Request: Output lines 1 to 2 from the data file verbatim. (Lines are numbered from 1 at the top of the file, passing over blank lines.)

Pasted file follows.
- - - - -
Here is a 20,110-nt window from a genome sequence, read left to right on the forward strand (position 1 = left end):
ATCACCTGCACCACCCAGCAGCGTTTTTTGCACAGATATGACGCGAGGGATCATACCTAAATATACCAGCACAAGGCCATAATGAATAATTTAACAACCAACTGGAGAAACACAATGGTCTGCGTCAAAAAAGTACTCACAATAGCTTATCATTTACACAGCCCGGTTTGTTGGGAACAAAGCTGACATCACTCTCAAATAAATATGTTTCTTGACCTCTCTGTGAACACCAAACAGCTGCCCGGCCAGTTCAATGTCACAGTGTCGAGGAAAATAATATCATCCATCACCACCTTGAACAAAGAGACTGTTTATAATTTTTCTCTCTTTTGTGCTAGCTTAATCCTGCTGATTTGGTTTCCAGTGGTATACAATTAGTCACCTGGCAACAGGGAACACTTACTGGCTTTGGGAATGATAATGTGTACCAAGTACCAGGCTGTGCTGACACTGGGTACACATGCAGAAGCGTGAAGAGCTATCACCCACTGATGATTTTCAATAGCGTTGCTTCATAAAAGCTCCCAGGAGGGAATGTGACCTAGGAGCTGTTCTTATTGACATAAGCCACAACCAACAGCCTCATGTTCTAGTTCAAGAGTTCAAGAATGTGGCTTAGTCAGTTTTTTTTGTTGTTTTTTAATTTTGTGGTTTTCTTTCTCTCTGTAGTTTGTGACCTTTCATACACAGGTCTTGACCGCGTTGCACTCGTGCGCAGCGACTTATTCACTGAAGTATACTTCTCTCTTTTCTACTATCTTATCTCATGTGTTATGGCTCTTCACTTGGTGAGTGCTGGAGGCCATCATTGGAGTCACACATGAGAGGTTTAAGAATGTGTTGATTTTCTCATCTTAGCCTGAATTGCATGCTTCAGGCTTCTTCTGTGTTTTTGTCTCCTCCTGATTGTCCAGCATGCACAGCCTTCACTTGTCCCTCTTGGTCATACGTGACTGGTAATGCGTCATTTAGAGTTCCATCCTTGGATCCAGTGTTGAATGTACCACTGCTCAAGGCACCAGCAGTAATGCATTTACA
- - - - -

Here is a 20,110-nt window from a genome sequence, read left to right on the forward strand (position 1 = left end):
ATCACCTGCACCACCCAGCAGCGTTTTTTGCACAGATATGACGCGAGGGATCATACCTAAATATACCAGCACAAGGCCATAATGAATAATTTAACAACCAACTGGAGAAACACAATGGTCTGCGTCAAAAAAGTACTCACAATAGCTTATCATTTACACAGCCCGGTTTGTTGGGAACAAAGCTGACATCACTCTCAAATAAATATGTTTCTTGACCTCTCTGTGAACACCAAACAGCTGCCCGGCCAGTTCAATGTCACAGTGTCGAGGAAAATAATATCATCCATCACCACCTTGAACAAAGAGACTGTTTATAATTTTTCTCTCTTTTGTGCTAGCTTAATCCTGCTGATTTGGTTTCCAGTGGTATACAATTAGTCACCTGGCAACAGGGAACACTTACTGGCTTTGGGAATGATAATGTGTACCAAGTACCAGGCTGTGCTGACACTGGGTACACATGCAGAAGCGTGAAGAGCTATCACCCACTGATGATTTTCAATAGCGTTGCTTCATAAAAGCTCCCAGGAGGGAATGTGACCTAGGAGCTGTTCTTATTGACATAAGCCACAACCAACAGCCTCATGTTCTAGTTCAAGAGTTCAAGAATGTGGCTTAGTCAGTTTTTTTTGTTGTTTTTTAATTTTGTGGTTTTCTTTCTCTCTGTAGTTTGTGACCTTTCATACACAGGTCTTGACCGCGTTGCACTCGTGCGCAGCGACTTATTCACTGAAGTATACTTCTCTCTTTTCTACTATCTTATCTCATGTGTTATGGCTCTTCACTTGGTGAGTGCTGGAGGCCATCATTGGAGTCACACATGAGAGGTTTAAGAATGTGTTGATTTTCTCATCTTAGCCTGAATTGCATGCTTCAGGCTTCTTCTGTGTTTTTGTCTCCTCCTGATTGTCCAGCATGCACAGCCTTCACTTGTCCCTCTTGGTCATACGTGACTGGTAATGCGTCATTTAGAGTTCCATCCTTGGATCCAGTGTTGAATGTACCACTGCTCAAGGCACCAGCAGTAATGCATTTACA